In the grand scheme of things it's certainly minor, but compared to other current-gen devices, it's noticeable. Worse, even recent mid-range devices like the LG Escape and Pantech Marauder offer better performance despite slower processors and heavier UIs. I'm not sure what's to blame, but if I had to guess, I'd peg it either on Blur or on some sort of memory bandwidth problem.

Radios & Battery Life

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Radio performance was... well, frankly, all over the board. I clocked a new record high of 25Mbps at home, where I normally get a max of about 10Mbps on other Verizon LTE devices. Other times it repeatedly pulled 3-4. And there were numerous instances (both at home and out and about) where it simply dropped the network connection entirely. When it did work, it averaged out to about the same as usual (8Mbps). Consistency is key, though, and the ultra-wide variation here (it's more of a horizontal line than a bell curve) is a cause for concern. Given Motorola's very well-earned reputation for high-quality radios, I'd hope that a software update could even things out a bit.

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Battery life was good - on par with what you can expect from the Galaxy S III. It's good for about 7 hours of HD video streaming over LTE with the brightness turned up, or a full day of moderately heavy use without concern. Idle battery consumption was, for me, about 1% per hour out of the box. It's certainly good enough for my needs and likely the needs of most people, but road warriors will probably want to look to the MAXX HD.



Camera performance was merely fair. The exposure is horribly indecisive, and even when holding it still, will cycle up and down incessantly. Shutter speed, too, is mediocre; sometimes it shoots in half a second, other times it takes twice as long.  The most annoying trait is that it only wants you to take photos in HDR mode really, really badly; it tells you so every few seconds in a speech-bubble style popup. Worst of all, the camera just failed to initialize at one point, whether I tried to launch from the lockscreen or homescreen. It simply crashed every time, and I was forced to reboot in order to use it. The greatest benefit of a smartphone camera is that it's perfect for catching spur-of-the-moment photos, and in that context, a camera app that doesn't launch isn't going to get you far.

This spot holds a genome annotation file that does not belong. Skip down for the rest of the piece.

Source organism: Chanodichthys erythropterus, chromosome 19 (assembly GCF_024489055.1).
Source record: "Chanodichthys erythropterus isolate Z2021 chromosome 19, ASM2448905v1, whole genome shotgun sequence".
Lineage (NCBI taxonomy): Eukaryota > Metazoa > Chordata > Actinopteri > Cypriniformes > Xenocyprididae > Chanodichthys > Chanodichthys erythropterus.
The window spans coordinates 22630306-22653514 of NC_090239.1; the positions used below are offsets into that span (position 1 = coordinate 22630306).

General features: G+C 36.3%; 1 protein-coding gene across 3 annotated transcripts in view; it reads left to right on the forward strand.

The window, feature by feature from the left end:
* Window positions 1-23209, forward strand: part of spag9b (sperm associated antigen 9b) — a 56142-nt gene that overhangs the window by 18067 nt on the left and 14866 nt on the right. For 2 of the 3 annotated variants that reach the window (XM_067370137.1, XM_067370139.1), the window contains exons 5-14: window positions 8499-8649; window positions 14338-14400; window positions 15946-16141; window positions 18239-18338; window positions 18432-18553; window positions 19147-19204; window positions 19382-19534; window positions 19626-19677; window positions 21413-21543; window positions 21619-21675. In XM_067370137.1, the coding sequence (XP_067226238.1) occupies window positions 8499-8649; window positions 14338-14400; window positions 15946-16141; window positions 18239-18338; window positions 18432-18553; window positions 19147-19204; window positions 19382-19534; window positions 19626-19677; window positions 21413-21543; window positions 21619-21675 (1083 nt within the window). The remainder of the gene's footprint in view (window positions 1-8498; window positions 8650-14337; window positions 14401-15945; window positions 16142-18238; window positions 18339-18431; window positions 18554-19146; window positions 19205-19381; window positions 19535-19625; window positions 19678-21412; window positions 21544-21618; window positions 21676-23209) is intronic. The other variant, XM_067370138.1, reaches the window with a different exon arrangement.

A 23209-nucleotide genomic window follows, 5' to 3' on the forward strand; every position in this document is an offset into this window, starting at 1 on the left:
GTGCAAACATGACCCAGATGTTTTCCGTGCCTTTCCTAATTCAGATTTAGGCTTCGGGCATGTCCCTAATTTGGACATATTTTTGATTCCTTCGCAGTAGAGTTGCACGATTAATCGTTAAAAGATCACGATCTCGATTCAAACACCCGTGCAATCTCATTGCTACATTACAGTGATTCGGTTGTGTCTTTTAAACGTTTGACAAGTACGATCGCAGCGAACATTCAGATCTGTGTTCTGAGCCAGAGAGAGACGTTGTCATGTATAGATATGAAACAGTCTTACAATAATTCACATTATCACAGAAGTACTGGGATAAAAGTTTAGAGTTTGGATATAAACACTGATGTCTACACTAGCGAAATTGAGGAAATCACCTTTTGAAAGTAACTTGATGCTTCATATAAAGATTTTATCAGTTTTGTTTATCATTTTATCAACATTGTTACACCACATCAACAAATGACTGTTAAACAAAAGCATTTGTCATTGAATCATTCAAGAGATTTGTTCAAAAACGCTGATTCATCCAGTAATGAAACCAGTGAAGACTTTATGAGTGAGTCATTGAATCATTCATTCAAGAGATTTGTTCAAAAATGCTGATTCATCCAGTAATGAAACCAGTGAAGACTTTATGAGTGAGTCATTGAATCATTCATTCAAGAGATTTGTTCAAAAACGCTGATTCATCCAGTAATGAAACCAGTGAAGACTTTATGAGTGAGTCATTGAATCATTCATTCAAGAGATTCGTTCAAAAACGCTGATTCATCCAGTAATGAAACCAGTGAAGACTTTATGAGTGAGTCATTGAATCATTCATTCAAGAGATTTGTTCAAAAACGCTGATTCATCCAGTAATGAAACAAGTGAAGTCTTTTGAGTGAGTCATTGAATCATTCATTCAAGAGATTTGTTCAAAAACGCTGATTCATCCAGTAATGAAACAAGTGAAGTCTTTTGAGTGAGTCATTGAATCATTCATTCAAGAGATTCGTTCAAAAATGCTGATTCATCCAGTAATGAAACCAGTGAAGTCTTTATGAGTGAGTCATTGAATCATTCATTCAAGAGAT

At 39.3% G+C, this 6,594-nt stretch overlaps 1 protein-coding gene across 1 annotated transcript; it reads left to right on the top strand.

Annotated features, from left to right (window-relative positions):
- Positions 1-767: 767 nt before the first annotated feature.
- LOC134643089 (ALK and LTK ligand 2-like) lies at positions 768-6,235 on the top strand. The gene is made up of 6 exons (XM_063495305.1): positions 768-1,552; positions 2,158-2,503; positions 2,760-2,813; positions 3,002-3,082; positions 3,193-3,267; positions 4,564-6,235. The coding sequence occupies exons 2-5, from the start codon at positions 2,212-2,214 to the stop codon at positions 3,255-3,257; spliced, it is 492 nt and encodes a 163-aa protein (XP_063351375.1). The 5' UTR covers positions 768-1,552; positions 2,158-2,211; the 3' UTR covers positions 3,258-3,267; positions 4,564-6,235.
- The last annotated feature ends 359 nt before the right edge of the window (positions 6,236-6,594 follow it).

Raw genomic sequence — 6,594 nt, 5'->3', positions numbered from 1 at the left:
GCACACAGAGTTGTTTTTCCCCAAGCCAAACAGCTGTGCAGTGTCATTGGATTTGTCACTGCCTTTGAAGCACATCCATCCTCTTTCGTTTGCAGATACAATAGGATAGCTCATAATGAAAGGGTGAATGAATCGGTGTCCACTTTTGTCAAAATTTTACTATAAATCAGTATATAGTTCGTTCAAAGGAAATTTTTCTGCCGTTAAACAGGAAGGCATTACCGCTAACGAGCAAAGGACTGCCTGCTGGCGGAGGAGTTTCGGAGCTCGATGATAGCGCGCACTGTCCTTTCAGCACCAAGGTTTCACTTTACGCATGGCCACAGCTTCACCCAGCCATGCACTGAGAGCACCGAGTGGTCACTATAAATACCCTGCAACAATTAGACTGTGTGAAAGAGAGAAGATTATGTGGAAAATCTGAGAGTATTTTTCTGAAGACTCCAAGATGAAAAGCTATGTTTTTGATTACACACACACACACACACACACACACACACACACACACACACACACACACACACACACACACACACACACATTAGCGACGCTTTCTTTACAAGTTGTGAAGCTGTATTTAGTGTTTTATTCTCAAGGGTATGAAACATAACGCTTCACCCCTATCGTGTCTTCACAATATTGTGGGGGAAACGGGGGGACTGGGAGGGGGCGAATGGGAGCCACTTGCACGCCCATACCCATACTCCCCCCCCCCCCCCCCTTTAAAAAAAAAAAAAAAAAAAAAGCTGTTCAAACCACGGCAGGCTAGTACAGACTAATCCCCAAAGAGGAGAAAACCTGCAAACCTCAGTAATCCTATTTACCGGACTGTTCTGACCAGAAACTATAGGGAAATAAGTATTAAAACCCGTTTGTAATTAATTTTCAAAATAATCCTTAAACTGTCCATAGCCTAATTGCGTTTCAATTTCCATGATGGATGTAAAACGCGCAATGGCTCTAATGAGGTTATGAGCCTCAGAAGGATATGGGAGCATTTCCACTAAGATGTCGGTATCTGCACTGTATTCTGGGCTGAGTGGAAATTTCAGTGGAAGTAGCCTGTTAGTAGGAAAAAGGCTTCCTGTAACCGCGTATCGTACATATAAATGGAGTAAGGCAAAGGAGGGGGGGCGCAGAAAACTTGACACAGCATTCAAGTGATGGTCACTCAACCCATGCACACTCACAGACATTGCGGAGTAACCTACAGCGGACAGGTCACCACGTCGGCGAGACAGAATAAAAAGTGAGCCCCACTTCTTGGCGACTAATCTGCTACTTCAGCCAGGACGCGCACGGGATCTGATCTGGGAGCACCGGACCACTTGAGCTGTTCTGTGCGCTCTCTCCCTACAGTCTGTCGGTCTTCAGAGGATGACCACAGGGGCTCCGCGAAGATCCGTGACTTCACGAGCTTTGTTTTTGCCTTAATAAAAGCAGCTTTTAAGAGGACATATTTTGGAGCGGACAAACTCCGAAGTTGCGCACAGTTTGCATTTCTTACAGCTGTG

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As for photo quality.... well, let me put it this way: if you like photos with poor exposure, a lack of detail, and an abundance of multi-colored graininess, then boy have I got the smartphone camera for you!


Ultimately, the Razr HD is full of compromises. It's clearly high-quality, but it's plagued by minor software faults. Performance is good 95% of the time, and that's good overall - until you remember that virtually all new midrange-or-better smartphones perform well 99% of the time. Signal reception is good, but the radio performance was unpredictable. The screen is a Pentile, and that's hard to ignore when you're aware of the shortcomings that entails. And the camera was mediocre at best, and non-functional at worst.


But truth be told, it's a device I'd buy myself, and recommend for others. As far as I'm concerned, it's the most well-designed and sturdy phone I've used since the days of the legendary bulletproof Nokia - better, even, than my ultra-tough One X. The screen, despite the corner-cutting display tech used, is stunningly beautiful and vibrant. It's thin, light, and offers good battery life. Plus, prospects are good for modability.

It's not perfect, but that doesn't stop me from loving the Razr HD.